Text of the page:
By the end of this section you will be able to:
- List blood tests which determine liver function
- Describe the role of sonography in diagnosis of liver disease
- Briefly explain the role of liver biopsy and histopathology of liver disease
The diagnosis of cirrhosis is mostly done through medical history, blood tests, and imaging.
- The following enzymes (GGT, AST, ALT, ALP, LDH) are in different cells in the body, but they are most concentrated inside hepatocytes. Presence of these enzymes in high levels in the blood suggest hepatocyte leakage and lysis that has lead to the release of hepatic enzymes into the bloodstream.
- Hepatic function is measured by the amount of albumin in reference to the levels of total protein consumed. This is an excellent way to measure hepatocyte function, as albumin is only made by hepatocytes, using the proteins made available from diet (measured by total protein). Hepatic function is also measured by the amount of total and conjugated bilirubin (direct bilirubin) in the blood as a functional liver will have low levels of hydrophobic unconjugated bilirubin (indirect bilirubin) in the blood.
- Hepatic function is also assessed by how well ammonia is removed. Low levels of ammonia in the blood suggests functional hepatocytes.
- platelet number – the number of platelets indicates if there is a problem with either production (i.e. lack of the liver hormone thrombopoietin), accumulation in the spleen due to spelnomegaly (i.e. due to portal hypertension), or due to destruction (i.e. tortuous path of platelet flow in fibrotic liver)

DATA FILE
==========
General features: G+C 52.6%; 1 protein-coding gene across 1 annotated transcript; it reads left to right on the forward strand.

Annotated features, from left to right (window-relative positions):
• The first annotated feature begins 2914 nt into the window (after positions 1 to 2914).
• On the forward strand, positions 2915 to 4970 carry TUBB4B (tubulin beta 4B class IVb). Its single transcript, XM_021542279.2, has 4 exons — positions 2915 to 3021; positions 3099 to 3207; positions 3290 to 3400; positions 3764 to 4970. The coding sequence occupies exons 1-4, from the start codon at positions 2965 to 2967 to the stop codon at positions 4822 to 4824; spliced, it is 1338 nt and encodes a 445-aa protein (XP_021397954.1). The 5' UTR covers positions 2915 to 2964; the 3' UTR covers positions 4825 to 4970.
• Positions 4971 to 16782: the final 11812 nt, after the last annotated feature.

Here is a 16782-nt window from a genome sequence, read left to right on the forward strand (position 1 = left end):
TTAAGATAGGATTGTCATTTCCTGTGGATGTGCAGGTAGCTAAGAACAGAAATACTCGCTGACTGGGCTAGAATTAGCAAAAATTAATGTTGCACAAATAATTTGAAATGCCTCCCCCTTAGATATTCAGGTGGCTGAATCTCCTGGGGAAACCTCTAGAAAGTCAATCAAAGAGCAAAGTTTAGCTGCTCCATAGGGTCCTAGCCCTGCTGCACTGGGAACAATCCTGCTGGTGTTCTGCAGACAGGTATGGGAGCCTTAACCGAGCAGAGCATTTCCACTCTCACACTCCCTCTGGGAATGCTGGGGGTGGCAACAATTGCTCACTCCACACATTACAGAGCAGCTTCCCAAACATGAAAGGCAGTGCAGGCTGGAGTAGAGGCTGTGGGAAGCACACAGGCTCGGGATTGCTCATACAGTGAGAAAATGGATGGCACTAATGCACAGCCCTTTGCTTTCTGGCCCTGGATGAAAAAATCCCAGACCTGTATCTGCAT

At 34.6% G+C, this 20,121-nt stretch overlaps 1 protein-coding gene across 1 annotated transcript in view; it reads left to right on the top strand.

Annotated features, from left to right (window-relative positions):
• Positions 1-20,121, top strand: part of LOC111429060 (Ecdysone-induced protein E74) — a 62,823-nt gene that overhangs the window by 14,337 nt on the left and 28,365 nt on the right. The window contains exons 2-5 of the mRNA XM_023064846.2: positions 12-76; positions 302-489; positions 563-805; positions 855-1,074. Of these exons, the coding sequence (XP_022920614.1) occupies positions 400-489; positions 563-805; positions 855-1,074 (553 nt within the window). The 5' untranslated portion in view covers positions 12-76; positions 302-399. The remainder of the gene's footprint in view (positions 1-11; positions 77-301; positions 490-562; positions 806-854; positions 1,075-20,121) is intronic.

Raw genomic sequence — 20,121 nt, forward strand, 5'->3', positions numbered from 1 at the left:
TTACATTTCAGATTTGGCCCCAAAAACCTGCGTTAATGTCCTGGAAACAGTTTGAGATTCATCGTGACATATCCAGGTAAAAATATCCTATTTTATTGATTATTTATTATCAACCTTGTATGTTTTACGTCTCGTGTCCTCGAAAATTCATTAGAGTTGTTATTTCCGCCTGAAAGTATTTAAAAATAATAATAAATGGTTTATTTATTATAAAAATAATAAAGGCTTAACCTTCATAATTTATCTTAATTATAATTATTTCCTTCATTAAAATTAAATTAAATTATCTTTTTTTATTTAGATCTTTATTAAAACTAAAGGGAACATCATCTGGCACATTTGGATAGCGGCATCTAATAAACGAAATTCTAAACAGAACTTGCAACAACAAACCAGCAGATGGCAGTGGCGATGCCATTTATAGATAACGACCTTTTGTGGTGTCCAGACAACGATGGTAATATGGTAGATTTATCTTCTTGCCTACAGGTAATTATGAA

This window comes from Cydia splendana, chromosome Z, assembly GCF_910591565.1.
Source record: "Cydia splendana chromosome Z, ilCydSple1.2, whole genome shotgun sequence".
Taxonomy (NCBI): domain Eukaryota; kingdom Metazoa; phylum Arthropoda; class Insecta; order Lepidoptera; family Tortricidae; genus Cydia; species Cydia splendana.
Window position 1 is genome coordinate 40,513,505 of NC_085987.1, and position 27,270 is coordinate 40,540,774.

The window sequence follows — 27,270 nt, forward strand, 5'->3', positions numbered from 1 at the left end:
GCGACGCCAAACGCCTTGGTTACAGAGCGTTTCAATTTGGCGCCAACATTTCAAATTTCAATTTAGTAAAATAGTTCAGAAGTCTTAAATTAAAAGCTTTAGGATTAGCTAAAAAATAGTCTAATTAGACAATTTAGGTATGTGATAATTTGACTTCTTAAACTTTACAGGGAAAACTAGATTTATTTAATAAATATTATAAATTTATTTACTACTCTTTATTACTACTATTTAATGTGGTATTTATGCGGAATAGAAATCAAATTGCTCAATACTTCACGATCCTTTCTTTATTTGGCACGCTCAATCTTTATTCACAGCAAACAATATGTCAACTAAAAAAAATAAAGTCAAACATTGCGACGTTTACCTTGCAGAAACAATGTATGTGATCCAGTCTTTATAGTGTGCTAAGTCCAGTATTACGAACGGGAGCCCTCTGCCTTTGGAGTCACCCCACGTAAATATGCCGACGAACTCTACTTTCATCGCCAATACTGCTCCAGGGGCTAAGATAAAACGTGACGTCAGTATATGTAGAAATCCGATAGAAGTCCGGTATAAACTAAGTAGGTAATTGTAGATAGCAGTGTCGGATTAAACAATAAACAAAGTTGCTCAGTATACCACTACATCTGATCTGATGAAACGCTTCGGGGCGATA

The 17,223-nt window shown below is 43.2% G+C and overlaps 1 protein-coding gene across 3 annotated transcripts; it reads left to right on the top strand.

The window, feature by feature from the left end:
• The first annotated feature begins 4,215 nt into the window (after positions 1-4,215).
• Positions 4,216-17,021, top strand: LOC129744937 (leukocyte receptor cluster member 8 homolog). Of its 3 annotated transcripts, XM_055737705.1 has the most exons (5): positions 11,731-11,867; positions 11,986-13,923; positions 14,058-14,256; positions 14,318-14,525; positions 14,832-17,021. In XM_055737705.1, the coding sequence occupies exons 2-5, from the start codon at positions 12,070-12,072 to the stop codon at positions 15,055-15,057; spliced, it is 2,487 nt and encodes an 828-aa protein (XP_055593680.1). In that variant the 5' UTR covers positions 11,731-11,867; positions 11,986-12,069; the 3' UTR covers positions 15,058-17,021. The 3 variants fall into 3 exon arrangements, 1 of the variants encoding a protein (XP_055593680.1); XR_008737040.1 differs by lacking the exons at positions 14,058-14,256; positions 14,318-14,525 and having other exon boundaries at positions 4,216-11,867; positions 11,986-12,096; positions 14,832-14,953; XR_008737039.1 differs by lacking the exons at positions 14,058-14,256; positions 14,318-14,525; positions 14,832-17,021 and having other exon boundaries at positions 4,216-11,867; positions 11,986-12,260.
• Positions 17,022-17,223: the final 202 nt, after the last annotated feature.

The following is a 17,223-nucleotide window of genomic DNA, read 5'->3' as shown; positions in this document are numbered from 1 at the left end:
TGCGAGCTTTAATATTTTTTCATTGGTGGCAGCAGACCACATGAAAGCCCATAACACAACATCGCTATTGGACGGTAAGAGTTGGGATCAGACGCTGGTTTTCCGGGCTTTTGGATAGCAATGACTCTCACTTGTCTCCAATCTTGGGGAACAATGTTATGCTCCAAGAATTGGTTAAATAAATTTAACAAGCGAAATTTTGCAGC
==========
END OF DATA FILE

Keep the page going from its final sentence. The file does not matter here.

- Clotting time: a deficiency in any component of coagulation will result in a prolonged clotting time (PTT/INR)
Complete Blood Count (CBC)
Use of Ultrasound in liver disease by Ken Marken, interviewed by Jennifer Kong under a CC-BY-NC license
To assess the health of the liver, the liver can be both visualized and liver products & wastes measured to determine function. The liver panel are blood tests which examine the extent of hepatocyte damage by measuring the presence of intra-hepatocyte enzymes floating around in the peripheral circulation: an elevated presence of these hepatic enzymes leakiness or lysis of hepatoctyes. Hepatocyte products such as albumin can be measured in the peripheral blood to determine the liver’s ability to synthesize plasma proteins. As hepatocytes are responsible for most clotting factors and starting platelet synthesis, clotting times are also useful to determine liver function. Similarly, the presence of undesired wastes such as ammonia or unconjugated (indirect) bilirubin will determine the liver’s function. Liver can be visualized by ultrasound to determine size, shape, presence of nodules, and blood/bile flow. Ultrasound is also used when obtaining a piece of liver for histopathological analysis (i.e. liver biopsy). Liver biopsy is the definitive diagnostic test for liver disease and cirrhosis.